Japanese rice wine is collectively referred to as “sake,” pronounced “sah-kay.” Unlike recreational drinking in most countries, drinking sake is an art. It requires the host to know everything from the temperature of the sake to the appropriate manner of pouring. Most Western countries do not practice the traditional way of sake drinking. However, authentic Japanese restaurants do not neglect to observe the traditional practices of serving and drinking sake.
Correct serving temperature
While TV shows and movies will create the idea that sake must be served hot, only some kinds are traditionally heated before serving. The finest kinds of sake, like Ginjo, are best served slightly chilled. Ginjo is a very fragrant rice wine, but it is also delicately flavored, and heating will change and damage the flavor. Rice wines with more body, like Junmai, are better served at room temperature, and heated sake is mostly of lower quality. If you have sake that is appropriate to heat, the best serving temperature would be around 40-45 degrees Celsius (104-113 degrees Fahrenheit).
The cup to use when you drink sake is also dependent on the reason for drinking – whether it’s for recreation or for formally tasting the wine. If you are going to drink it like a wine connoisseur, a standard wine glass would be best. Wine glasses are specifically made to collect wine vapors above the liquid and let the wine breathe to taste a wine’s flavor in its purest form.
On the other hand, if you are interested in an authentic Japanese feel, there are plenty of traditional cups to choose from when drinking sake. The most common one is the ochoko, which is a small rounded cup with no handle. Some prefer the masu, a square cup of unlacquered wood that adds an earthy flavor to the sake. The sakazuki, a wide shallow bowl, is a ceremonial cup used at weddings and other formal traditional events.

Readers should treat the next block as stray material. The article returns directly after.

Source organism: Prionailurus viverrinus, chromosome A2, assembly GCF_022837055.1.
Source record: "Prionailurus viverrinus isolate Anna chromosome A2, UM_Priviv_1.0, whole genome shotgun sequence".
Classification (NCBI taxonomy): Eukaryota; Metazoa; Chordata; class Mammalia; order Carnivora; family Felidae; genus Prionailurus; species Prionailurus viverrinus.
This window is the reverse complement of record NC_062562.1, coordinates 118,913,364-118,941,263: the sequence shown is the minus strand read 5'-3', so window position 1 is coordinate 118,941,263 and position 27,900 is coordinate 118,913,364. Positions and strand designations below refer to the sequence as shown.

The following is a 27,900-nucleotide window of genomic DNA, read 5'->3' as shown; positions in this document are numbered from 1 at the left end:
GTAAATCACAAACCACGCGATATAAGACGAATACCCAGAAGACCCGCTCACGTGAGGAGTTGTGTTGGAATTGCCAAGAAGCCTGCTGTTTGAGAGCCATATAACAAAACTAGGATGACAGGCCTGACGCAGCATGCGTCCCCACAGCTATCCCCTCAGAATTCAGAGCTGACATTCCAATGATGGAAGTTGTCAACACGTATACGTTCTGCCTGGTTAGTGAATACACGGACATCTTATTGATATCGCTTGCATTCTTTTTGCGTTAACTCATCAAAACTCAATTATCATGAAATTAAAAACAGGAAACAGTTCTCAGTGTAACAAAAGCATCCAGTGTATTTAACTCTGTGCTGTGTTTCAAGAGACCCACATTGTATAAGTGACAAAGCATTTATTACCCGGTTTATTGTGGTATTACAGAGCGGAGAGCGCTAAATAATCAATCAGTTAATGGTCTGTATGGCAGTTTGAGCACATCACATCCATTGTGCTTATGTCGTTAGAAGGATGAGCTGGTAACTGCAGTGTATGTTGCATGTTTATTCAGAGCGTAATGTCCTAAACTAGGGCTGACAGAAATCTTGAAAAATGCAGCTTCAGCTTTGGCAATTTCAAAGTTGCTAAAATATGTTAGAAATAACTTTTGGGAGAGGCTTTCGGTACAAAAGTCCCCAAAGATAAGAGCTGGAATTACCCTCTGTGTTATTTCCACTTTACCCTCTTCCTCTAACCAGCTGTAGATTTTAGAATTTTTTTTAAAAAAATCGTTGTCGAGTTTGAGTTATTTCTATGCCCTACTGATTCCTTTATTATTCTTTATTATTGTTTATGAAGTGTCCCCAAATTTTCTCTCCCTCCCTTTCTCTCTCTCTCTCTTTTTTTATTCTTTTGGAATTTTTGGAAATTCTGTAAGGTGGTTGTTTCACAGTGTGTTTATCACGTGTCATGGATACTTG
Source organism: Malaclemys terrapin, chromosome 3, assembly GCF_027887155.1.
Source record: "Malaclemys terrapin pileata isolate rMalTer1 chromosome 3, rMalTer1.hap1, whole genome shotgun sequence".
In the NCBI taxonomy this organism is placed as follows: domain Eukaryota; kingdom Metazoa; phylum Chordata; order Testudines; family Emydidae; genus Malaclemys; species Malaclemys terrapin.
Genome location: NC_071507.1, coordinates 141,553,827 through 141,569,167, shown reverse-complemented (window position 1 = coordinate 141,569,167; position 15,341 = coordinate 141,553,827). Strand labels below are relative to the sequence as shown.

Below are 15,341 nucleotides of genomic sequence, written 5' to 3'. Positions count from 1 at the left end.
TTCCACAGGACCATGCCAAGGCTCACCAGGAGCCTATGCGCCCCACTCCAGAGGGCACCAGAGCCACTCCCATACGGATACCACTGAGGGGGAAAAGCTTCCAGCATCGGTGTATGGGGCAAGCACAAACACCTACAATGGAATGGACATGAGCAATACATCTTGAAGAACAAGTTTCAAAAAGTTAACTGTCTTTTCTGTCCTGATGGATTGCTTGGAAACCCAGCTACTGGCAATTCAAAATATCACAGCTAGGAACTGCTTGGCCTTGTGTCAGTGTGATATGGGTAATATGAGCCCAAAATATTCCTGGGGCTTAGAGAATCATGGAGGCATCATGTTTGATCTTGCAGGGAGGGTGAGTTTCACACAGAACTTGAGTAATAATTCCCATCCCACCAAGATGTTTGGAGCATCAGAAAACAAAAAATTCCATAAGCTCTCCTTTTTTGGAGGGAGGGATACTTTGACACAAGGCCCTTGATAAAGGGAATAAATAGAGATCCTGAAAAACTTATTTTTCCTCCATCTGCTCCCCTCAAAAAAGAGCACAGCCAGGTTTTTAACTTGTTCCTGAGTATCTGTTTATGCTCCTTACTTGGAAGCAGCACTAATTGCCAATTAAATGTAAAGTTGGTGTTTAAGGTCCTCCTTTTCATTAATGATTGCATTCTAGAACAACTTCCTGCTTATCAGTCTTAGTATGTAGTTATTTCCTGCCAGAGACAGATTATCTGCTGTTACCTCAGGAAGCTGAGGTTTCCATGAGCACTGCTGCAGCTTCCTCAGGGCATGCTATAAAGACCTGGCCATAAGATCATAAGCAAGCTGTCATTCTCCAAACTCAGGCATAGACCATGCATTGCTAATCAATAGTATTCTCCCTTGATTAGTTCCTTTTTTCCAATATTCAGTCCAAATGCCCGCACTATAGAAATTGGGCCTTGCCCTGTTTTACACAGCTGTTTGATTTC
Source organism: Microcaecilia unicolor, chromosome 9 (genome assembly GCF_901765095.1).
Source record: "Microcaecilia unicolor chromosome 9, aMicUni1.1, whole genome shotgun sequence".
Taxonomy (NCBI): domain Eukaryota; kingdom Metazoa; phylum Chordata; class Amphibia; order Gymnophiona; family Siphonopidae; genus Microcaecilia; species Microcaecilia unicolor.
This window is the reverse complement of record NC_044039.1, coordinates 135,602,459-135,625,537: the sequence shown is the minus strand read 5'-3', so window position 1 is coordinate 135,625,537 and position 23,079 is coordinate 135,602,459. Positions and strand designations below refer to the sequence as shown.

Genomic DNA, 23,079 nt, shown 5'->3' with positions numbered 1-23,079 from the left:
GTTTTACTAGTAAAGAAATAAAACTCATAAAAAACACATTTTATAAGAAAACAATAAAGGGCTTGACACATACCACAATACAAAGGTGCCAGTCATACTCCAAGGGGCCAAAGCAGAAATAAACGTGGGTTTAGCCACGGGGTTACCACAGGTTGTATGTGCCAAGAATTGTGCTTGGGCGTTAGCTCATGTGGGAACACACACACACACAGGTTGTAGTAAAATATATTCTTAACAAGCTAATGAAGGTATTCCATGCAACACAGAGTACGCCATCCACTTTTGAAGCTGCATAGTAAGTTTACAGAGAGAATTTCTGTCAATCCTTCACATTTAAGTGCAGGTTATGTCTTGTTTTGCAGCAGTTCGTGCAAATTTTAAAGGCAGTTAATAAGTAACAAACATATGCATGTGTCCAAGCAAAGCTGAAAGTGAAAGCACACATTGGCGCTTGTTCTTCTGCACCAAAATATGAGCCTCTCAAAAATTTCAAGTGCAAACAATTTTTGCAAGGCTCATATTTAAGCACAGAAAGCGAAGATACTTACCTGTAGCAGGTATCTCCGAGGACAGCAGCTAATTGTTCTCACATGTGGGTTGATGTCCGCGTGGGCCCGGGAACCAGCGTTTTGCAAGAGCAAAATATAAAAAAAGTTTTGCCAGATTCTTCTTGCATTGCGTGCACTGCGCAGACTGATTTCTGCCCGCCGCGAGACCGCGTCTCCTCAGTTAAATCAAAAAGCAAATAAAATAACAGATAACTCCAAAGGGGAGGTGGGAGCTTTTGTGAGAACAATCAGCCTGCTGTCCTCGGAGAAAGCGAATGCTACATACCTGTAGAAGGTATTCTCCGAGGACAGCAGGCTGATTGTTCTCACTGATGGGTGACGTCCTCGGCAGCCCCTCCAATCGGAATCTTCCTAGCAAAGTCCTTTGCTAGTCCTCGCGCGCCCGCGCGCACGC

Serving the sake
When serving sake, you must pay attention to the status of your company. Normally, when pouring sake, you must hold the tokkuri (serving jug) with both hands. You can either use both hands on the tokkuri proper or with your right hand holding it and your left hand on your right arm. Only when your present company is a subordinate will pouring sake with one hand be appropriate.
Likewise, when your cup is being filled, you are supposed to lift your cup with both hands, in fact, either with both hands on the cup or with the right hand holding the cup. As with pouring, if the host is a subordinate of yours.
Last, if you are the host, you mustn’t fill your own cup. Traditionally, guests will make it a point to ensure that the host’s cup is filled. On the other hand, when guests offer to fill your cup, it is not polite to decline.
The Japanese counterpart for “Cheers!” is “Kanpai,” so you can call out kanpai and touch cups with your companions. If you are drinking with your subordinates, such as employees, hold your cup is slightly above theirs. If you are drinking with someone of higher status than you, it is considered polite for you to turn your head away from them as you take sips.
To drink sake is a common customary way for the Japanese to strengthen bonds and create camaraderie. This is a tradition showing the Japanese’s cultural heritage that has been passed on from generation to generation.